On 23 March 1933, an act was adopted in Nazi Germany in response to the “crisis” of the Reichstag fire to enable Hitler to issue decrees independently of the Reichstag and the presidency. Article 48 of the constitution of the Weimar Republic made this act possible. Eighty-seven years later, on 23 March 2020, the so-called ‘Enabling Act’ was put before the Hungarian Parliament. This was drafted under emergency constitutional provisions in Articles 48-54.
In January 2011, we organized a mini conference about the Hungarian constitutional transformation at Humboldt University. We described the chain of events, from the landslide victory of the then-opposition party, Fidesz, to a series of drastic constitutional revisions. In our presentations, we called the transformation a constitutional crisis and we argued that the constitutional revisions did not meet the democratic constitutional standards. Continue reading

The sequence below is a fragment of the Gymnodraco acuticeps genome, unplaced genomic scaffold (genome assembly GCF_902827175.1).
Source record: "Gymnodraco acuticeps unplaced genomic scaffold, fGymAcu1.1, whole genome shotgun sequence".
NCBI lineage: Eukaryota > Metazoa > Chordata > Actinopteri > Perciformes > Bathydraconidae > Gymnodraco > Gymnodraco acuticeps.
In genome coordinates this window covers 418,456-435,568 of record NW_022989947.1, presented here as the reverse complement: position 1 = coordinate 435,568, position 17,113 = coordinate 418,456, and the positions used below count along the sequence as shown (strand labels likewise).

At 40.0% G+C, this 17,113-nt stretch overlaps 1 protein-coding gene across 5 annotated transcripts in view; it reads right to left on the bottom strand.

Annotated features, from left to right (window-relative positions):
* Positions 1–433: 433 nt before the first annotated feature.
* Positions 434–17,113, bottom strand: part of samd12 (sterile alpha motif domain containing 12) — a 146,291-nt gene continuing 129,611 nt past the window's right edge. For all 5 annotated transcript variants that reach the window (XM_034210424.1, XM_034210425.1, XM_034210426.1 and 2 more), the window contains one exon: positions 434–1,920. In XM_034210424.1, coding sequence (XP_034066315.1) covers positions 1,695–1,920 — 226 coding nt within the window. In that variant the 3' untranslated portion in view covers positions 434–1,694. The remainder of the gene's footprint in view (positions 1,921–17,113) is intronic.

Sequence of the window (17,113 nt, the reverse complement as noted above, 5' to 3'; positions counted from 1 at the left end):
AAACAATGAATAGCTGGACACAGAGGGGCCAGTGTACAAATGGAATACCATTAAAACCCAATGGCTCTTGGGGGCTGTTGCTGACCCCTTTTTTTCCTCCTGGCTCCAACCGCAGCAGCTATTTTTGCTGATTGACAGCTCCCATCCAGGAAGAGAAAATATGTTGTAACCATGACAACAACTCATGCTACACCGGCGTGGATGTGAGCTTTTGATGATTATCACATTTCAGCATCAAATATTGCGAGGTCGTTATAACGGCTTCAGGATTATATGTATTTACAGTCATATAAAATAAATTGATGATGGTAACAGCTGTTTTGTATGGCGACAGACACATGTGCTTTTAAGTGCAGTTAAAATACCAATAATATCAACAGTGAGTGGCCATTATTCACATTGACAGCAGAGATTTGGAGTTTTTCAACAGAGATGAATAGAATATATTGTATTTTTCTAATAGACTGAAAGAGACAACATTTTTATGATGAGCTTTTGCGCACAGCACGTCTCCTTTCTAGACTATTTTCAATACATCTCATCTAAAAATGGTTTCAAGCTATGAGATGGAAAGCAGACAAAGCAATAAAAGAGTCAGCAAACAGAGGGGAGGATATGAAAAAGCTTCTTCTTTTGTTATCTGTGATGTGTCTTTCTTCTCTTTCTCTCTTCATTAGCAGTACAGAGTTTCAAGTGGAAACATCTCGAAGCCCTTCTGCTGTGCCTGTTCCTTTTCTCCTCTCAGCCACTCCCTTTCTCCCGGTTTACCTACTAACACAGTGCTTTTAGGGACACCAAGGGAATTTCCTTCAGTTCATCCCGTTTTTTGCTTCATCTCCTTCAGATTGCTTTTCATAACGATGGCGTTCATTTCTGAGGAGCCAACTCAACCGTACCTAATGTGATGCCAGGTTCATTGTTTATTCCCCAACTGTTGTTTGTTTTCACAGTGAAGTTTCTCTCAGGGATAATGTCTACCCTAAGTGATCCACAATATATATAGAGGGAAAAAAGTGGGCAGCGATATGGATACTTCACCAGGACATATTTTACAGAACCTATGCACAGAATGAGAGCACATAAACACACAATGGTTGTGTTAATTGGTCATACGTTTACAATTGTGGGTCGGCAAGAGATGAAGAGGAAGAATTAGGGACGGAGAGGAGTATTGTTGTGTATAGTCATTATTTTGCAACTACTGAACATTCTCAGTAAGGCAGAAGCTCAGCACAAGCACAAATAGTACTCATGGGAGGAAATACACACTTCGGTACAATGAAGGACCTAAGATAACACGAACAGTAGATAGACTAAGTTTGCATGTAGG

Last Friday, effective March 10 at exactly 11:21 a.m., the sitting President Park Geun-hye was removed from her office by a unanimous decision of the South Korean Constitutional Court. With public life coming to a standstill as eyes focused on TV and internet live broadcasting, the acting Chief Justice delivered the court decision. The conclusion of the constitutional impeachment procedure marked the climax of a transformative ongoing constitutional moment in South Korea. Continue reading
L’Europe connaît actuellement trois crises dont la conjonction soumet l’intégration européenne à l’épreuve la plus difficile qu’elle ait jamais connue depuis la constitution de l’Union et menace sa pérennité Continue reading